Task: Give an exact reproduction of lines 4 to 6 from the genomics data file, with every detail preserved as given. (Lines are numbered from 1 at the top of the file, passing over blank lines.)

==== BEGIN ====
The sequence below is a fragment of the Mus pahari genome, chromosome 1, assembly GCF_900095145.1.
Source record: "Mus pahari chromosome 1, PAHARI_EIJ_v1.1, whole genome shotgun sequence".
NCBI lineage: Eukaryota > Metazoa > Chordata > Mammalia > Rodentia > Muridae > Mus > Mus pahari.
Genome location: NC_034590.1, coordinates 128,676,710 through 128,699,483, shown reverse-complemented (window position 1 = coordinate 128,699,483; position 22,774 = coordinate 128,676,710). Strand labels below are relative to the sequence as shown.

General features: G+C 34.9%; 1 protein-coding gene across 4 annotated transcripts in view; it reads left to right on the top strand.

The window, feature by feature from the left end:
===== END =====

Genome location: NC_034590.1, coordinates 128,676,710 through 128,699,483, shown reverse-complemented (window position 1 = coordinate 128,699,483; position 22,774 = coordinate 128,676,710). Strand labels below are relative to the sequence as shown.

General features: G+C 34.9%; 1 protein-coding gene across 4 annotated transcripts in view; it reads left to right on the top strand.

The window, feature by feature from the left end: